Omaha daily bee. (Omaha [Neb.]) 187?-1922, September 18, 1914, Page 9, Image 9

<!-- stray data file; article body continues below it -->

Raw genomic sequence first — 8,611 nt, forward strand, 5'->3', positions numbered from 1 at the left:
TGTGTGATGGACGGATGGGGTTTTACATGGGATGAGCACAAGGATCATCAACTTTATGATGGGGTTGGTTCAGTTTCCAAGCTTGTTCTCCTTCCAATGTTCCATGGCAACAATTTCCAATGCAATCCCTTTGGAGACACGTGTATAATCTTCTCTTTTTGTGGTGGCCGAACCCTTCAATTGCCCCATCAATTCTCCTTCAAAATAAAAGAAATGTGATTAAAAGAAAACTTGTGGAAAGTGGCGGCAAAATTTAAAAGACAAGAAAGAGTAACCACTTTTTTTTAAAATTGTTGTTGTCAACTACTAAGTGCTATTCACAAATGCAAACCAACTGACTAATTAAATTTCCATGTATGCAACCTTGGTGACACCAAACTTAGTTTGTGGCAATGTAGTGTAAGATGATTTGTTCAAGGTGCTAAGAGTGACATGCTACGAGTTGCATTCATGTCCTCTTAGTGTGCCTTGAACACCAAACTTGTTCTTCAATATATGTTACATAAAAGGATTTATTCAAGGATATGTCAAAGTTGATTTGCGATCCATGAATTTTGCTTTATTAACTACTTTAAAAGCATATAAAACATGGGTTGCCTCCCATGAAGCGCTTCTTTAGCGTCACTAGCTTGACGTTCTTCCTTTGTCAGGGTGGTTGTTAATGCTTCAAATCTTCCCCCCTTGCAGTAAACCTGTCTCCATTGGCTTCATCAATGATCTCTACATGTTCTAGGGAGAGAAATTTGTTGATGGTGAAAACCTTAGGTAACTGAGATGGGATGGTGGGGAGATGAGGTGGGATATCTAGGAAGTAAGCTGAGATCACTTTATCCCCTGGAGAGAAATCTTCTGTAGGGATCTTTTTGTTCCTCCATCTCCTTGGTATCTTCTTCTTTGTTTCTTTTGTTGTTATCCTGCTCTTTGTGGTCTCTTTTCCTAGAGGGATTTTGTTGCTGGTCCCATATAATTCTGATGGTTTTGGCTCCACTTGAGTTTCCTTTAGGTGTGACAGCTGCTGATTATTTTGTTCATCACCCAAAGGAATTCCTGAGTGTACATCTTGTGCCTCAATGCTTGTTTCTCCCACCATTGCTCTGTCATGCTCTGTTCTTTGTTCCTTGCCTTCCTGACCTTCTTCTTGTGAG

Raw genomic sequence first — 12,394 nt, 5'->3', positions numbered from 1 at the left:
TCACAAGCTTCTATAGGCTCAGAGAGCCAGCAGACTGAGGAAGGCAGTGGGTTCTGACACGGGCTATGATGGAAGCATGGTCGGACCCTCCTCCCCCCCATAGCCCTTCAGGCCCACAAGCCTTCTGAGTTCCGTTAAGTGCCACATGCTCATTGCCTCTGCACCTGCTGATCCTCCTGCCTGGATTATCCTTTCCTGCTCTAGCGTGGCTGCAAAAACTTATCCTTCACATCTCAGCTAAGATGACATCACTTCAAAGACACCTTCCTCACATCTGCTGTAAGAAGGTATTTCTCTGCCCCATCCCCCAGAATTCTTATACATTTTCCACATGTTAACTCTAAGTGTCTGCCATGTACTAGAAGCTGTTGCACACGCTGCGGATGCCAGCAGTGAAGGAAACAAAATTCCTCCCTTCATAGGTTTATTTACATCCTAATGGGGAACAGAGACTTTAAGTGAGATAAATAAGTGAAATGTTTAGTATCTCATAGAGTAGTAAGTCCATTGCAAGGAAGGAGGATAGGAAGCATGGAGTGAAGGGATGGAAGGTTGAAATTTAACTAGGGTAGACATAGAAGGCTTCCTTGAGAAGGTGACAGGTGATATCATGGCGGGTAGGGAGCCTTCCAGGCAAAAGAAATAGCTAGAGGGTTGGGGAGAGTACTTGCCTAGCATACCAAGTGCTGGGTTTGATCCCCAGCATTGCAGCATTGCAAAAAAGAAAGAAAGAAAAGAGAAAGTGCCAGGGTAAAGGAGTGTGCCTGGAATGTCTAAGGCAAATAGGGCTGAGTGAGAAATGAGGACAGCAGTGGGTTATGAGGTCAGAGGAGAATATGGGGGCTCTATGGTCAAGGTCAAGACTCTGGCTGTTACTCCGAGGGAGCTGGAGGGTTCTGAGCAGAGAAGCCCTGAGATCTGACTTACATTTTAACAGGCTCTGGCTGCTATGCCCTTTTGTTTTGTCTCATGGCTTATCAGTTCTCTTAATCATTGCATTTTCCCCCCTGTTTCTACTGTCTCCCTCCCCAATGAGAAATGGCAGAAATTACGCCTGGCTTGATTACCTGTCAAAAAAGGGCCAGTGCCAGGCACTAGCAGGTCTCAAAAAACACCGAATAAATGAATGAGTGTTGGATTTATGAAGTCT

THi: KKK: OMAHA, Fill DAY, SKITKMBKR is. 1914. 9 Twilight Sleep" and Motherhood New Treatment Now Belna: Used in Leading Hospitals Ofrers Hoje for American Women Life Is What We Make It in . aTf Attractive Frocks Made in the Latest Styles u ri 1 Tig. 2 Fig. 3 Tig. 4 ny ADA PATTERSON. Letters povr In upon 'me, letters In feminine but determined hands, laying: "I wrt to take the twlltirht sleep. You re right In ssytng that women should demsnd freedom from tholr Buffer. waaaawaaawwsasr ings. rieae tell us how to make thn demand." It la easy enough If you live within tho boundaries of ' Greater New. York. Four hospltnls are giving the twi light sleep. They are the Jewish Ma ternity, where the namter of cases so treated Is bp proachlng 150; the Post Oraduate and Lying In hospitals In Manhattan and the Ixng Island Col-leg- Hospital In Rrooklyn. Their doors being open to prospective mothers, you would better make an early application to one of then-. A private sanitarium has recently been Incorporated and has been opened on the West Side. And there is always your family physician, who should bo a rock of refuge at this time. Perhaps your demand will fall upon deaf ears 'as In the case of a matron who Importunities to her physician were met with "I haven't time to learn this method." This not being a sufficient argument a the woman who had a right to ask that science spare her a descent Into what: is often for mothers "the val ley of the shadow of death," he replied Impatiently: If your physician tells you that It would not "pay" him to sit for many hours at gomo woman's bedside as is necessary In the twilight sleep you may wrilo ilm down as unprofessional. It la time to change your physician. It Is true that we have no right to ask a physician t forego many patients and large fees, although physicians there are, an-1 many of them, who agree that while pain and poverty stalk the earth no medi cal man should ever grow rich. But we have a right to expect that the man we pay for curing- our Ills and for counseling us how to be healthy shall display the scientific spirit, and shall at aome -temporary sacrifice of time or money, inform himself -of the discoveries that tend to the alleviation of human suffering. And that hat Information ahall be accural nougtf-for'wcrkma; and saving purposes. Dr. Rongy, of the Jewish Maternity hospital, has told me that hurried, wor ried physicians run into his hospital, watch one or two cases of painless motherhood, and rush out again to at tempt the measure not always, as you may be sure, with success. "The study of ten cases ahould fit a man to use the twilight sleep .method," said Dr. Rongy. "but not Jeaa.'V t . ;i A young main at his elbow apoke. The you.mj manias the Dr. Slelcher who.for two years studied at Freeburgh hospital under the direction of Drs. Kronlg and Unauss. "The reason' your American physicians failed In their first experience was that they did not take enough time to master the technique,' he said. "They hava been In too much of . hurry. They have not shown the patience." , : There was a call from an upper ward for Dr. Slelcher. and the broad-shouldered. red-cheeked young man. with th kindly eyes and sensitive mouth hurried away. Dr. Rongy said. "He came to America for a visit last winter and went to one of our largest hospitals to talk to the staff of the twilight sleep. He was told the hospital wasn't Interested. He came to me. I talked with him for four hours. The method seemed reasonable, the man ane. I resolved to try it. We "have had one hundred and fifty cases and not one failure. We have lost no bable and no mothers. If you had called here under the old regime your ear would have been assailed by. cries of pain. We could scarcely Jiave talked, for them," It la true that In the doctor's office Was the silence of a summer emptied church. Yet I had seen, burdened women waiting in the ante-rjom, and in the wards above our head .and within earshot, the old pain-fraught - drama of maternity was being enacted In utter quiet. So whether you live in New York or not It Is within your lights to ask your physician to acquaint himself at first hand with what seems to be the greatest blessing modern times have vouchsafed to woman. And,- If he declines, there are physicians who are willing and anxious to so acquaint themselves. They need not brave the strife in Eu rope. It la not neoessnry to Journey to remote Freiberg. In New York and Ann Arbor the twilight aleep methods may be, learned. Dr. Rongy. who will read at the Ameri can Association of Gynecologists and Obstetricians that opens at Buffalo. Bp. tember 14, a paper on his successful tests of the twilight aleep, doe not stand with Ms brothers In theHef that the twtilght sleep must be taken at a hospital. "It Is eae:ly within the means of the woman whose husband'a income la 16,000 a year, even 13.000, to take the damerschlaf at home," he said. . - "The method Will develop a new line of specialists, men who will administer the Valuable Discovery in Complexion Beautifier Because of It peculiar power of absorp tion, also because it serves every emol lient purpose, ordiaary mercollxed wax is peril a us the most valuable complexion beautifier discovered within recent years Hf one uses this she needs no toilet cream Some use powder afterward, but this Is not necessary. The rule for applying mercolited wax has been found verv sat isfactory: Wash the face with warm water, drying lightly. Before thoroughly dry,- anoint face and neck with the wax. but don t rub it in. The favorite way is to use before retiring, allowing It to re. main on all '.rht and washing It off In .he-morning with warm water. All drug riots have the wax ia original one-ounce package. . or me removal of a wrinkled or flabby condition there's nothing better than to bathe the face in a solution made by dis solving 1 ounce powdered saxolite In H pint witch haxel. Beneficial results are quickly noticeable. Advertisement. ' scopalamin and narkophln, aa specialists administer gas and ether; men who will do nothing else. "For a fee of perhaps 7i or a IlirVthte man will dosage as needed. There will be required besides him only the usual physi cian and nume. The woman who wishes to remain at home fo." the experience, need not be rich to secure it. "What the adoption of the twilight sleep will do among hojpltals Is to bring about a better hospital organisation. In Australia, for Instance, every woman lives within six miles of a hospital. That Is not practicable In this large country, but It is an ideal to be ap proached. 1 hope it may lead to the es tablishment of government hospitals. And It will do away with the chief menace to motherhood, the Ignorant and Incom petent midwife. , "1 am willing to go so far as to say that all mldwlves In this country are Ignorant or Incompetent. You cannot doubt It when I tell you that a woman who ha assisted at six cases can get a license. Fifty per cent of all tho births in the city of Now York are attended by mldwlves. And to tht Is chiefly at tributable the fact that 8,000 bab'ee die needlessly In New York every year. "In Vienna and Berlin a mldwire must take a hospital course of two and one. half years before she Is allowed to take charge of a rase. "Ten per cent of alt births present abnormalities The midwife cannot cope with these. By the time she secures re. liable medical aid It Is toe late. Dr. Slelcher. returning from his visit to a patient, said his patient was sinking into a eatisfaotory sleep. He had given her the first dose, one two-hundredth of a grain of acopolamln and one-sixth of a grain of narkophln. Scopolamln. as I have before told you on this page, ia an extract of snakeroot, Narkophln is a derivative of morphine. Shortly and according to her state. whether it be lone of reatlessncse or relex-j atlon, there may be four or six, or ten successive doses of lesser amount, this time one four-hundredth of a grain of scopolamln, "unto, the patient tias sunk Into suoh state of leaser consciousness that if you hold two fingers before her she will say she sees but one, or three or more, yet be able to and will exert all necessary muscular power. , "The American woman need not fear that the twilight sleep is not for her," said Dr. Blelcher.. "The more highly or ganised and Intelligent the woman the better subject she Is for the treatment. She takes It readily and her constitution makes quick response to it. Her suscep tibility to pain Is so great that unless she la spared it ahe may become a chronic Invalid. But ahe require different dosage than the women 'of Bavaria. Their cases must be studied, nationally, and Individ ually." ' " ; ' ' "For thatr'waJKm. eW Orst ten-.caaes were failures." said Dr. Rongy. "We had , not mastered pur technique, By which 1 mean that- we did not know what doses were required. "When. I say failures I do not mean that either rmdtbef or child m the worse for-the treatment, but that not having our technique we were not able to pre vent restlessness. After these ten eases all patients bave responded to the treat, ment. Thera has been no mortality. The patients have retained their muscular power.- but they have sunk Into a state of forgetfulnes of what occurred a mo ment before.. If they have suffered pain they forget the next moment and when they return to consciousness they have no memory of It... The twilight sleep Is a misnomer. It is a subconscious state." Most women will prefer the poM man title. Its sound is soothing, and the woman who has set her feet upon that path which has heretofore been the way of agony, needs soothing. The name suggests a peaceful dream. 8uch a dream aa that young woman had who when her mother called at the Jew ish Maternity hospital to see her said: "What day la It, mother?" "It Is Friday, my child," replied the mother, who had Just been exalted to the rank of a grand mother. But It can't be. I came to the hospital yesterday, and that was Wednes day."" For twenty hours that young wo man had wrestled in what might other wise have been mortal agony. . When the doctor verified her mother's statement the young mother lifted happy eyes from the round, pink head that nestled on her shoulder. "I have lost from life a day,' ahe aald. To which mother and doctor answered together: "Such days were better lost." That la what science seems to have done for womankind. It haa lost the day of physical torture that were better lost. Yes, there Is scarcely a doubt that the Edrnlc curse has been lifted. Many doc tors are going to the hospital to learn of the semi-slumber that ia a boon to wo manhood. Other doctors are preparing to go, and others should be Induced, by soft words or sharp, of their patients, to learn thoroughly the process of the twilight sleep. A few of them may top their arguments with the ancient one: "But It la the natural-process, and one ahould not inter fere with a natural process." To .them make the answer that Dr. Rongy made to me; "That waa true while we lived In a' savage state, but not since women have lived In steam-heated houses and worn corsets aad eaten rich foods and neglected exercise. ' In this age many cases of motherhood have a distinct pethology." Which Is a doctor's way of saying that In 1914 and 1911 maternity preeenu some of the aspects of a disease and should be so treated. Net m teetretary. Earn had worked on the farm for nine years, and until hla master took to poul try farming he was quite satisfied with life.' But this poultry business was a bit too much. He had to take the eggs as they were laid and write the date on them with an indelible pencil. And. worse than that, he had also to write on the gg the breed of the hen that laid them. bo one day he marched up to the farmer. "I'm about fed UD." imM ha. "anil 1m going to leave." l he farmer waa astounded. "Surely. 8am. you re not arolna- La Uua me after all these years!" "Yes, I am," retorted Sam. "I've done every kind of rotten lob on this here larm, our, i a sooner starve tnan go on being secretary to your old hena!"Lon- don Tit-Bits eH5f m Ag M lit ltw' Mu Wi;u M ftrUf The aoma of aumptuoua- -Xc:NWi I ? VMlfi'TW I I neaa-ermlne. metallic yj i'lt'-'f Rufflea-tlera of them t f ?' 1 Almost usurping the laee and satin is achlev- NXr-at Ri . I -break forth at most un- V if I V -ON. 7 function of the skirt this ed Jjrt this frock worn at f. 'f.ifM expected spota on this QJfjft KV s i tunHs of brocaded velvet Deauvltle. A strip of the V .JU;.i ' ' :. own of parchment gray I 1 Jfy I 1 hanga to within peeping ermine holds, but scarce- "f'JZ&it'1'" 6K "tln! P,ppl" out 11 !tl iJt ' t 4& distance of the bottom of ly restrains, the tunlo of J,'$vR4';v-'''' wrd in the back and fall rPIj? I L-'?k the foundation eklrt. In- lacrv another strip -out- 7UV"7 1 fttmy folds around the jf " ' '"ft M aUad of the aaUn aaah lines the chiffon bodice . ' T,h ' tJMVi f Mi fit V 1 "; A touch of fur JfjVVXV JOl i one Of Mr encirclnt the and narrower oands. . V V -.. ' i?1?,. -ift W 1 ppe,r' neck nd eU f.A 'X neck, . crosses and is ' ' . v-ir.-M is isy i J ' :. ) twrnw e yfs, bi-wi i 1 . : . n..ss . j (yMAjpV5 l! il n&i Nail ' ' been iermltted. In this JT ' Mfjl M i i l Vi and upward and all plait- Pill'i'P I '$ 'I Np one can Insist that plaited net .frock.. The -" I'ltlHiifi V er, make of thla dancing IlifMtf fij ) i'i the influence of the east nonchalance of the bod- . &Jl If It i iUil frock mld-eummer fwt j- f ' h Ped away when Ice is enhanced by the . yAjl I ffjj'jty nlght'g dream. Of the Ev V H J ij H-vQ one of the most admired carf of fur. which is at- rtsrVt Palest of pink tlnta-the . jj ' Ij garmenta at Deauvllle I i nW'&rTfiaT fll'fi 1 I Iu,n ot youm-me er- I 1, i; 1 I liiil i'l t Vs I I WM ln" "rm'u" wrap, ii anowea to tan on tne l - fl 1 I K Jfil.lJVA I at the first glance I fi l 1 1 Y')f I built on the lines of an I j ahouldera In the - back. li X 5sfijt& a bit startling. 'ixUJlr I Oriental potenUte'g robe u -,1 I. i ,1 1 The Art of Dressing Br BEATRICE FAIRFAX. no. in. One of the pretjjsst girla know made the blunder of coming down to her place of employment recently dressed In a ruf fled white silk that would have been suit able for a garden party. At a garden party ahe would have been a deUght to the eye. In a buslnese office she waa an offense. " . Lucie write me the following: "I have nowhere to go after I leave work. I have very few friends, as I am a stranger alone In New York. There are eome nice girls and young men in my office. Bo. Instead pf getting party clothes for which I have no uaa, I get pretty thlnga to wear to work. And the other day one of the girls told me that aha took a dUUke to me because I had worn such fancy dreasea to work. "I like Jewelry and I have all that belonged to my mother. I have been wearing a necklace and two pins, some Jeweled hairpins, rings, a bracelet and a watch to work. And I like low-rlecked muslin dresses better than suits and shirtwaist. Am I doing anything wrong to dress to please myself T" My dear girl, you are making a grave blunder. Wear simple linen or pongee or taffeta dresses to work If you can afford to dresa as you choose. But pave them made on simple tailored or shirtwaist lines. - And don't wear an entire collec tion of Jewelry. It makes what la prob. ably genuine and good look cheap and ordinary. You will not make friend by overdressing. In fact, you will repel the beat of the girls and young men In your office by the very means you era using to attract. Fluffy muslin and organdie and laeee are not suitable for business. At the end of a day's work they look crushed and soiled and rumpled. But trim tailored effect stand the strain of a day In a duaty office and the heat and bumidlty of a city's streets do not take all the freshness from them. The business woman ahould look neat r Fig. 5 Fig. 6 " ' ' and business-like. This effect ahe cannot produce with Jewels and chiffon. Tawdry finery ha a wilted look, that la never charming. Wear simple, workmanlike colthes to work. Don't try to be conspicuous, for the attention you attract will probably be unfavorable, A simple hat on sailor lines and a simple blouse of the same sort almost always become a young woman. Clothes of this type will give you a look of neat ness and trlmness that will attract men and women alike. The woman who la modestly dressed need never feel unpleasantly noticeable. She haa a look of simple modesty that attract everyone. At a recent dance where there were many Paris gown and Fifth avenue cre ations no one looked more charming than a young girl who wore a little white crepe de chin dre with no ornament beyond whit organdie vest and collar and cuffs. It had cost 112 and was serving a her "beet" summer dress and her es cort seemed very proud of her girlish daintiness. At the end of the evening, when chiffon and laces were mussed and wrinkled the wearer of the simple white frock looked as cool and dainty as when she had coma The girl who la overdreaeed, however, ha a self-conscious, arrogant appearance that doea not attract kindly admiration. If she gets pralae It la the grudging sort that wonder how she can afford to dress o elaborately en her salary. Don't go to work or on a day'a excur sion to river or shore In a filmy dress that will eome borne looking sadly drag gled and limp. Wear simple tailored clothe that can stand a day of dust and heat and dampness. Don't go to danoea In starchy linen that will muss and crumple during the evening and make you look warm and uncomfortable. DleerleB. "Pop, what do we mean by saying dis cretion Is the better part or valor?' "Generally speaking, my aon. we mean that discretion can run faster." Judge. Advice to Lovelorn r BATmzos Aimr ax : Take tat O staler. Dear Miss Fairfax: When going out In company with a girl, which Is the proper aide to walk onf GLEN WOOD. HI customary for the eecort to walk on the outside of the walk, giving the pro tection needed by keeping the young woman on the Inside. The more rigorou convention I to alwaya walk on the. right Me of the young woman you are escort ing. This come down from the day when gentlemrn wore awords as part of their customary dreaa, and it waa deemed necessary to have the right arm free to afford the needed protection In event of an untoward encounter. In thoae days a gentleman, when Indoor, always prof fered hi right arm to the lady he waa escorting a proof of security under the roof of his host. In modern times this practice la etill universal. Learnlaar a Trade. Dear Miss Fairfax: I am the mother of five children four boya and one girl who Is the -oldest. IT, and of a very dissatis fied nature. I do ail In my power to please her. In drees end pleasure. We are In very comfortable circumstances he Is not obliged to go out to work as many other girls: her father and 1 only wish her to learn a trade as no one ever knows what time she may need It and we think it la alwaya better to know some thing. Kit cannot or at least will not un derstand why she should learn a trade, rihe doe not like houacwork and refuses to do any; ahe Is always threatening to leave home and very disrespectful to me. I wss so weary of alwaya hearing her threats that on dsy when she said It to me. I told her to go. MOTHER. Every woman ought to have aome defi nite meana by which she ran earn her living, If she Is ever compelled to. Your daughter might marry and marry well, and then some day find herself forced to earn her own living. I would talk It over with her again vary patiently. Assure her that she will be far happier If she has some definite occupation each day, for then her hour of relaxation will seem far pleasanter. She might study bookkeeping or stenography or trained nursing f the prefers en, of these occupations to a trade. I would suggest millinery a a tiade that take artistic ability, and I o In. terestlng that some of th clevereat. wo men I know are proud to make their own hat. Tell th girl that you are aorry that you were Irritable the other day, and that you never would be satisfied If she were to leave home, but that for her own safe guarding a well as ber mother' peace of mind Jou feel that she should have soma developed talent on which he can tely If she ever need to be self-supporting. PR tbirty-two) yean diacriaiaating women have placed then confidence ia my toilet preperauoas. No "just as good" subelitute oSered bar behind them th long rx ptrieaca, the exact knowledge of what each ingredient wul do, and the expert aViU in coaanenjadiog, that entet into th making oi Mw l'UW 7M 4Prtfirtt. lYiy CMfuinU fee t'oviUr . is afcaotirlM pure and whole. soata ' It blend perfectly with the aatutal lone of the com pletion and soften tb akia while beautifying a. Many women have told ate thst they aevei hay found a' powder that car be applied to smoothly sod evenly. Properly applied, its at is not noticed, yet it prodace a thoroughly desirable el act Watcrt or We Beautiful Red Diafau in All Leading Mna, ImVJ i Eae-MM Tmc Pamim, W Mm K kU Nu. rood aaaJX-nalk rPa. 50 :" r .r v. mad y Mmc. ise-bell, thb woilo' mot famou beauty Exstrirr pff r I iabawMMniM "DaiMai laW-lismaiM Pffle hltflrlrlArl krvx.d htlMiriToUti frrpmrmhemt. Ifcajui tij EI. LA WHF.EI.ER WIIAMUX. Copyrfclit, 19H. by Star Company. - Two women, straneers to each other, rame to a country report and rented. ad joining cottages. Both were new cot tages. Both were new comera, unac iiunlnted alth the l! rcMtont s. Their houses were of RlmUnr style and iurnislilncs, both rented of the same scent nml both women atarted with equal rprortunltlea for rnjoymrnt, so fat aa ' external' tonditlens are con cerned. But this Is hat happened, he fore the season had half expired: Ono hcure became the center of life, wholesome pleas- ure. and pleasant entertainment, Pas by found It a magnet and loved to pause at the door or elt for a moment on the veranda, chatting . wlt the, agreeable boatess. Children, women and men were alike entliiialaattc.ln this, appreciation ef this new comer, whose smile made ua light on the darkeet day and whose role had ever ring of hope and a note of praise and a chord of pleasure and never a dissonance. , This Woman was gifted with th rare quality of appreciation of everything; good in nature or human nature, flh. stronrtlv adcented whatever to' her In tfna world teemed admirable and he-pastMl lightly over whatever waa disappointing or disagreeable; ' C Hhe remembered every pleasant thing1 ahe heard about anyone and ahe qulcKIJ forgot whatever was unpleasant. She re fused to discus or be dominated t weeka of wet weather, and In consequence she rmanated sunshine and turned thh pennltntstlo caller Into an optimist. Fve')' door was open to her, and her compan ionship was equally Bought by old and young. Meantime, what war happening next door? This woman began by criticism of the weather, fault finding with th house In which she dwelt sarcasm con cerning her neighbors. She disapproved of everything and of everybody. She de dared the whole town out of drewlng with whet her mental conception pictured 1 It ahould be. She objected to the habits, dreaa, the customs and the occupant of everybody In the place. , Then, because, as a very natural' con sequence, she was left quite alone, ,ah,o decla'ed It to be the most unsociable and discourteous town on the map of the uni verse. No ore waa ever seen on . hef . verandas, and. one felt the vibration 'o' gloom and discord, ven ,ln . passing: th dcor. . . Never was there a greater Illustration or a more direct proof of th power pi ! the mind to create It own environment than 1n this true Incident herein related. One woman leave the town . full ot praise for it scenery. It people and it? social life; the other leave with up preaeed curses and open anreaam. ' ' One carries with her the love, admira tion and appreciation of a large circle jij frlenis; the other will eltner be ignored and forgotten, or remembered only tp , her disagreeable qualltlea Each haa re celet exactly , what h sent out fronj . her mind and that I what all of us qV)j uti . i .precisely wnat w maae JC That which we give, we receive. Not aJ way in tn aeian, nut in tne aggregate Here and there aome old karmlc law may caune u to be at time unfairly treated ty thoae we bave treated fairly; to i: cheated by thoee to whom w rave given honest dealing, or to be neglected ,bj those to whom we have been devoted. r,1 But If our hearts are full of good wU, generoua Judgment, appreciation - and love; If we see and remember the gcx4 ard pas briefly over the evil in life and. In people we are sure to be reward a hundred fold In th large experieooca which life offer ua. " Tou ran never tell what your thought1 will do. " Tn bringing Yottdiate or love; 'f For thought are thlnga, and their, alrj wing ' . Are swifter than carrier dove. ' They follow the law of tb universe-!- - Each thing must create Its kind, f And they speed. o'er the track to bring you back - Z Whatever went out from your mind.''-1 Packages on Stores. Mas, WMTi Nator.1 BloA Rooea. (V. Mu Ik'ImU Roa BWi Sack R.7H. rieesj. mm vu ijbk ria Mat ktWIi Uiac rUad Wlaieaa. ic Miaa. U'M', FW. Wa Ejxsoml l 00. ufrun1' J&rl b-. EFF1E SHANNON.